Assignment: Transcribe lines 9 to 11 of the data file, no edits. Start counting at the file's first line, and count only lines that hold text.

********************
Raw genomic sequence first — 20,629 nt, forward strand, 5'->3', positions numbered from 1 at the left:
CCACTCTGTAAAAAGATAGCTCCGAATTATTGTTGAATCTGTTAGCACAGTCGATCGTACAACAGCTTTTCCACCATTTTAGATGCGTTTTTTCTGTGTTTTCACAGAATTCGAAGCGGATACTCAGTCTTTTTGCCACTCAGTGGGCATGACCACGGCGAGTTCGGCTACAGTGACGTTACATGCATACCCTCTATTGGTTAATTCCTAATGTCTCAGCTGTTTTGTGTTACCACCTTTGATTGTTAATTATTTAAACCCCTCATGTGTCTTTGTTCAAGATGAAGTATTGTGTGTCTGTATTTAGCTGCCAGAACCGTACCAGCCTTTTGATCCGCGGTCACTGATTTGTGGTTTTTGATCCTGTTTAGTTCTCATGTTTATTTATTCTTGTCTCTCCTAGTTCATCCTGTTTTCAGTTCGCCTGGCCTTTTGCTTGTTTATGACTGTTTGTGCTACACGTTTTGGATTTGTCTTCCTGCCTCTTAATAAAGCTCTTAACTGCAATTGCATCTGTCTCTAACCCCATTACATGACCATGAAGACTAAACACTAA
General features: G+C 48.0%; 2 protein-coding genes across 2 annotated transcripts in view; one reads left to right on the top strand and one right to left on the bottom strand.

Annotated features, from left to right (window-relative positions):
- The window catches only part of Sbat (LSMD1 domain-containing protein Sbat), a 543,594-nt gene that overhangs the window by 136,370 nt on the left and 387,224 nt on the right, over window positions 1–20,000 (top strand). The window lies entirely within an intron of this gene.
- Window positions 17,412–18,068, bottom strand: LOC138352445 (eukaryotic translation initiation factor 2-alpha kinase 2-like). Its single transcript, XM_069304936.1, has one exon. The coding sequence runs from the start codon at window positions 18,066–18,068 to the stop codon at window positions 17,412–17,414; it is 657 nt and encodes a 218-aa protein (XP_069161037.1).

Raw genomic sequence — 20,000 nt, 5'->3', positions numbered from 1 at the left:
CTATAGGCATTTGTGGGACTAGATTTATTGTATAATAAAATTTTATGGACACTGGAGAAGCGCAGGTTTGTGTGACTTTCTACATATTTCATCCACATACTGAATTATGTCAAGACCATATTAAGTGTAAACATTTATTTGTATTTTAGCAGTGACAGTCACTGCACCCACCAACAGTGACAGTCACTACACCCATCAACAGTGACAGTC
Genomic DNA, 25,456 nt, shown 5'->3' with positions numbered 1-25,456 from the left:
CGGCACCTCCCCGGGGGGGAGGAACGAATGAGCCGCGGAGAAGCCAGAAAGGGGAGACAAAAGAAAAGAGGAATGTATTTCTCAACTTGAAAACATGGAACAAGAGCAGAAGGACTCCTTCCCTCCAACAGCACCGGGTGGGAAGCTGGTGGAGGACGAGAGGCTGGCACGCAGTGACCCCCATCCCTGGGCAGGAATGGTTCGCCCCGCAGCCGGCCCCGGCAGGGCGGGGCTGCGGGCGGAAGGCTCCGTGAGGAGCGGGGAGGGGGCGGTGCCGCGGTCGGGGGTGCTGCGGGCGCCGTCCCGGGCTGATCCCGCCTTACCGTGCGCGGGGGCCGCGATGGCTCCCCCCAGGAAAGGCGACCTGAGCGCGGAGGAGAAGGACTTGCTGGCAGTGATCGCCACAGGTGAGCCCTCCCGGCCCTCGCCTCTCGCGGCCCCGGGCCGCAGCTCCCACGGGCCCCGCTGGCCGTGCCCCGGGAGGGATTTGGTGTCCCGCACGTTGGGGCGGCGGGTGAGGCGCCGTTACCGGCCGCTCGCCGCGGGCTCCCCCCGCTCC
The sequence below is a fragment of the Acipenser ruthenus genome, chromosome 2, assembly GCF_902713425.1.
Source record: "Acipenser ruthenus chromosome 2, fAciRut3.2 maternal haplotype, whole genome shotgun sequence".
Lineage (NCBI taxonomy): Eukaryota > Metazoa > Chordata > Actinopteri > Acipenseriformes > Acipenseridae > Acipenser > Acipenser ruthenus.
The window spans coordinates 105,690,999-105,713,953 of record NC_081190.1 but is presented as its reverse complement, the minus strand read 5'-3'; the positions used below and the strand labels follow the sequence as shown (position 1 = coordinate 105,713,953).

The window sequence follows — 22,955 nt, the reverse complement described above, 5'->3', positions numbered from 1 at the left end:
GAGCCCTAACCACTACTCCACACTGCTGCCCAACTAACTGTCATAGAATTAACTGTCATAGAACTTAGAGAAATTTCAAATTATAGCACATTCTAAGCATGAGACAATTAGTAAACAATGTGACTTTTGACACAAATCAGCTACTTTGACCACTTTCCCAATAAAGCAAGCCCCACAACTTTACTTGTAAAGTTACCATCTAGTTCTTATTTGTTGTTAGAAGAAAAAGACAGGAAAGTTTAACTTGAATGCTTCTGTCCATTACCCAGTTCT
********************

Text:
Genomic DNA, 25,456 nt, shown 5'->3' with positions numbered 1-25,456 from the left:
CGGCACCTCCCCGGGGGGGAGGAACGAATGAGCCGCGGAGAAGCCAGAAAGGGGAGACAAAAGAAAAGAGGAATGTATTTCTCAACTTGAAAACATGGAACAAGAGCAGAAGGACTCCTTCCCTCCAACAGCACCGGGTGGGAAGCTGGTGGAGGACGAGAGGCTGGCACGCAGTGACCCCCATCCCTGGGCAGGAATGGTTCGCCCCGCAGCCGGCCCCGGCAGGGCGGGGCTGCGGGCGGAAGGCTCCGTGAGGAGCGGGGAGGGGGCGGTGCCGCGGTCGGGGGTGCTGCGGGCGCCGTCCCGGGCTGATCCCGCCTTACCGTGCGCGGGGGCCGCGATGGCTCCCCCCAGGAAAGGCGACCTGAGCGCGGAGGAGAAGGACTTGCTGGCAGTGATCGCCACAGGTGAGCCCTCCCGGCCCTCGCCTCTCGCGGCCCCGGGCCGCAGCTCCCACGGGCCCCGCTGGCCGTGCCCCGGGAGGGATTTGGTGTCCCGCACGTTGGGGCGGCGGGTGAGGCGCCGTTACCGGCCGCTCGCCGCGGGCTCCCCCCGCTCC
The sequence below is a fragment of the Acipenser ruthenus genome, chromosome 2, assembly GCF_902713425.1.